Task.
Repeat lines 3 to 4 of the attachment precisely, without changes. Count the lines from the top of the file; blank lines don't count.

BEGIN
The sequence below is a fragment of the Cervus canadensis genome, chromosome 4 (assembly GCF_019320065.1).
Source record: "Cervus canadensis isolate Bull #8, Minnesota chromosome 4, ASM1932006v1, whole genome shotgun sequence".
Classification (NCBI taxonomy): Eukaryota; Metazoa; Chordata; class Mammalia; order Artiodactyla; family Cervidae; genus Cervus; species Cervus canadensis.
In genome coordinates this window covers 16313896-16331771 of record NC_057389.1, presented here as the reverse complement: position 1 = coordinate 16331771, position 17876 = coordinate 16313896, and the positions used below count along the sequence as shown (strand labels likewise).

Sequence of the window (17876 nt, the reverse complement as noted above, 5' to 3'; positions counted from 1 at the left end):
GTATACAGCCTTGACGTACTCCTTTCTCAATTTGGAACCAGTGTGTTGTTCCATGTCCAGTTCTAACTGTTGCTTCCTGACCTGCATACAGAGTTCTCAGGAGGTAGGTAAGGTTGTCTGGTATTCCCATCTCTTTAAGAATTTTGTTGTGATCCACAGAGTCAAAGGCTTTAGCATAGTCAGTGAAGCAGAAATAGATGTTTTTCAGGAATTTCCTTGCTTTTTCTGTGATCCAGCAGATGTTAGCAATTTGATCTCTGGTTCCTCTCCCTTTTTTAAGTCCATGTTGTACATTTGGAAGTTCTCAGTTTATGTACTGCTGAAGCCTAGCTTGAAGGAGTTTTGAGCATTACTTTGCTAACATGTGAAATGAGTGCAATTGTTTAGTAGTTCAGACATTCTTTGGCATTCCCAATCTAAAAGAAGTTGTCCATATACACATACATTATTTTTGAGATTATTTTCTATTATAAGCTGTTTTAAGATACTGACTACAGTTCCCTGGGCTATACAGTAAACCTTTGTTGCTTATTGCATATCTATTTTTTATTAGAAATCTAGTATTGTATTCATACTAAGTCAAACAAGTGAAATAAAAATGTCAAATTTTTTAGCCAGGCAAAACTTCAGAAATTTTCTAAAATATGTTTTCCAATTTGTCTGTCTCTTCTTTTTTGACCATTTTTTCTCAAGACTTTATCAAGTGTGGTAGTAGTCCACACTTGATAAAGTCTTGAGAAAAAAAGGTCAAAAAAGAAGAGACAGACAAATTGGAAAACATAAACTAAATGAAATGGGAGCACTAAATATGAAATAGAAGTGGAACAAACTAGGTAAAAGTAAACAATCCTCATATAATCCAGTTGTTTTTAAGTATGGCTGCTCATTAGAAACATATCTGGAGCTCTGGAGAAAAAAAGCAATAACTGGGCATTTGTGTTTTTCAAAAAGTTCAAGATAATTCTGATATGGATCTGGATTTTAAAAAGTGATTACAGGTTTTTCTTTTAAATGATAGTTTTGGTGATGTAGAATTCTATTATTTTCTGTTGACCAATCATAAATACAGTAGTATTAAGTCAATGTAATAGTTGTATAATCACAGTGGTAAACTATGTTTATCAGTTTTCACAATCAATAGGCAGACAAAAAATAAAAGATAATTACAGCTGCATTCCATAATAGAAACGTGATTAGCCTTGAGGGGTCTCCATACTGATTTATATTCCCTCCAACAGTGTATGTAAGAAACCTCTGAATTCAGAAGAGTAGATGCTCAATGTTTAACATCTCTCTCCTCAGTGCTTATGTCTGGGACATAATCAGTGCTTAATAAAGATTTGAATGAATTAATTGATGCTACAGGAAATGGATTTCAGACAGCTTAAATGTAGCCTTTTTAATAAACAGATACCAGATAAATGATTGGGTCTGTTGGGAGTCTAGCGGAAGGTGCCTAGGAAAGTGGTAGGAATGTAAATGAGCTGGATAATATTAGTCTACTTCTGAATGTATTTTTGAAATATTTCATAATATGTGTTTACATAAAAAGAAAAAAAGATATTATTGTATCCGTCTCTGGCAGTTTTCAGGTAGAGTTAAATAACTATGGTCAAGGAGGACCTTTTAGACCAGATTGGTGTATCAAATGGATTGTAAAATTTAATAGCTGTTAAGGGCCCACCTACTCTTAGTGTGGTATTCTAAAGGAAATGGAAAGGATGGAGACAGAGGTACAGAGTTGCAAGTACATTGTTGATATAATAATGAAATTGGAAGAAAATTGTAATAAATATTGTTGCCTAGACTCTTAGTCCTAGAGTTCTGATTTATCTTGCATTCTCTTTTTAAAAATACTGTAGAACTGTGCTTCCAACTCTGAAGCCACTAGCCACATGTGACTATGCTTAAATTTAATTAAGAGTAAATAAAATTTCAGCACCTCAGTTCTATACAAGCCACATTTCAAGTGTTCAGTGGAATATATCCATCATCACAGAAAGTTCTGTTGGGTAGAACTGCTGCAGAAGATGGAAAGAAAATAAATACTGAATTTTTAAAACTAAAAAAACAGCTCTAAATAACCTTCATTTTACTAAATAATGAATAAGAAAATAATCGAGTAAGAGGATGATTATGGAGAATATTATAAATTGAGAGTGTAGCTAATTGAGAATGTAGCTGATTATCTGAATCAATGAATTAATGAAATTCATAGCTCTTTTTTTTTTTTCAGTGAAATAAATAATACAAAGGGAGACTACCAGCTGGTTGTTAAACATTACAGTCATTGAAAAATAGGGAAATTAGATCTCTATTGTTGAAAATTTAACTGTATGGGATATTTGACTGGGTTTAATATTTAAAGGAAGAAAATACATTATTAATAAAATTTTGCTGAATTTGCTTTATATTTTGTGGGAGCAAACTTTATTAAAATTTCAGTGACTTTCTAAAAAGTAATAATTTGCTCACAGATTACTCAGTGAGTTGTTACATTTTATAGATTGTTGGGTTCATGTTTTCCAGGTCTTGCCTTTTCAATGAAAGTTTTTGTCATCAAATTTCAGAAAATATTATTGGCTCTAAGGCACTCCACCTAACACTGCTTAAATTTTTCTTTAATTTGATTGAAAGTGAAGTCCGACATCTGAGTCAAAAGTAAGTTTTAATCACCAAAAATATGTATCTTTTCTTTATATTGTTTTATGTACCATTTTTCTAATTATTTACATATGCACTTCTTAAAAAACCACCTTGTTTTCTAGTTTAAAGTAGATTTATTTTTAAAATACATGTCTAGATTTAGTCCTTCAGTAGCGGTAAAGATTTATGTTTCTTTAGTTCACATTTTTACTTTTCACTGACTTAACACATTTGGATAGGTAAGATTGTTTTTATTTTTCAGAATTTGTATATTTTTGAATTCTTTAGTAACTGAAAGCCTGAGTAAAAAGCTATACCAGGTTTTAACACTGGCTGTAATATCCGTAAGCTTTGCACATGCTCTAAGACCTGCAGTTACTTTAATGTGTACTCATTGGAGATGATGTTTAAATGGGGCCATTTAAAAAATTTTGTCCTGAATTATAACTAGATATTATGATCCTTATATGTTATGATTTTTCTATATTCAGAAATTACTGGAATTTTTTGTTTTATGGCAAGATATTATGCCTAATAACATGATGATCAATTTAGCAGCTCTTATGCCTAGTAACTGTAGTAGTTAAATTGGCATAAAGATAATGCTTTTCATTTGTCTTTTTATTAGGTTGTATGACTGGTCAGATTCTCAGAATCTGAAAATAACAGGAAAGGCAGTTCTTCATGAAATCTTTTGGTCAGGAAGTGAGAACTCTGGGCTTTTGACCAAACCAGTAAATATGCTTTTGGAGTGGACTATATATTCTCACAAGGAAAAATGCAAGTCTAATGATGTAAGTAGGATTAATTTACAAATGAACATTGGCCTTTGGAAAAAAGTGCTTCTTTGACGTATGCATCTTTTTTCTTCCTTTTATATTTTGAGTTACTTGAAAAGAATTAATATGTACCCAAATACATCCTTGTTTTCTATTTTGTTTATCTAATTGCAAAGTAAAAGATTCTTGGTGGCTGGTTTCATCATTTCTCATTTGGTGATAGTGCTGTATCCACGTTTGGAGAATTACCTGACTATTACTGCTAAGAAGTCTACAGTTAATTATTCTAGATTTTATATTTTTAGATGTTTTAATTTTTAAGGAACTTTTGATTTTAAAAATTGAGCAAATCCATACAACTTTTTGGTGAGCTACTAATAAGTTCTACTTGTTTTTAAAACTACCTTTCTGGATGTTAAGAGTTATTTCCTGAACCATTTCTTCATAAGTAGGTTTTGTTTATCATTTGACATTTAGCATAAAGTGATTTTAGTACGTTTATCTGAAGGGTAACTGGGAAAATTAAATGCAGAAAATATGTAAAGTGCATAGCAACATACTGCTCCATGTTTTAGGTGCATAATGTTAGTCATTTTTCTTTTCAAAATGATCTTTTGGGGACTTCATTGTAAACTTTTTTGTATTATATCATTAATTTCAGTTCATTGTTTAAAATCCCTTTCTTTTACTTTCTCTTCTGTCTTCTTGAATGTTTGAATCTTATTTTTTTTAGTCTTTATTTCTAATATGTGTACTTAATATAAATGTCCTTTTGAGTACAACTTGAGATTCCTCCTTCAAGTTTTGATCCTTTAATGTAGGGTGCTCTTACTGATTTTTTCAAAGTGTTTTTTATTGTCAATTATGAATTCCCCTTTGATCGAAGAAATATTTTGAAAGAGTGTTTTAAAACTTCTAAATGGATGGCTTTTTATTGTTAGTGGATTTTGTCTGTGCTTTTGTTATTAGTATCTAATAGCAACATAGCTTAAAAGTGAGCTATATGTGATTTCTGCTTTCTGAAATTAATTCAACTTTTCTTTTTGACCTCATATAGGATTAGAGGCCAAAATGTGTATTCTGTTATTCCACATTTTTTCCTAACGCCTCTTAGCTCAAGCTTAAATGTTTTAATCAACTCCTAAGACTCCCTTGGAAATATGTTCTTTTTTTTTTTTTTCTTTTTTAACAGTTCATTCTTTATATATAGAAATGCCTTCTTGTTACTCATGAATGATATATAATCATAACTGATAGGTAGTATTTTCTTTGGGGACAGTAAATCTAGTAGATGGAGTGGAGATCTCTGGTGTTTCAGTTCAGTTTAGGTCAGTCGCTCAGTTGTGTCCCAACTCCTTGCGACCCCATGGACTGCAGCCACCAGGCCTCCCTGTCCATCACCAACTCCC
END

Classification (NCBI taxonomy): Eukaryota; Metazoa; Chordata; class Mammalia; order Artiodactyla; family Cervidae; genus Cervus; species Cervus canadensis.
In genome coordinates this window covers 16313896-16331771 of record NC_057389.1, presented here as the reverse complement: position 1 = coordinate 16331771, position 17876 = coordinate 16313896, and the positions used below count along the sequence as shown (strand labels likewise).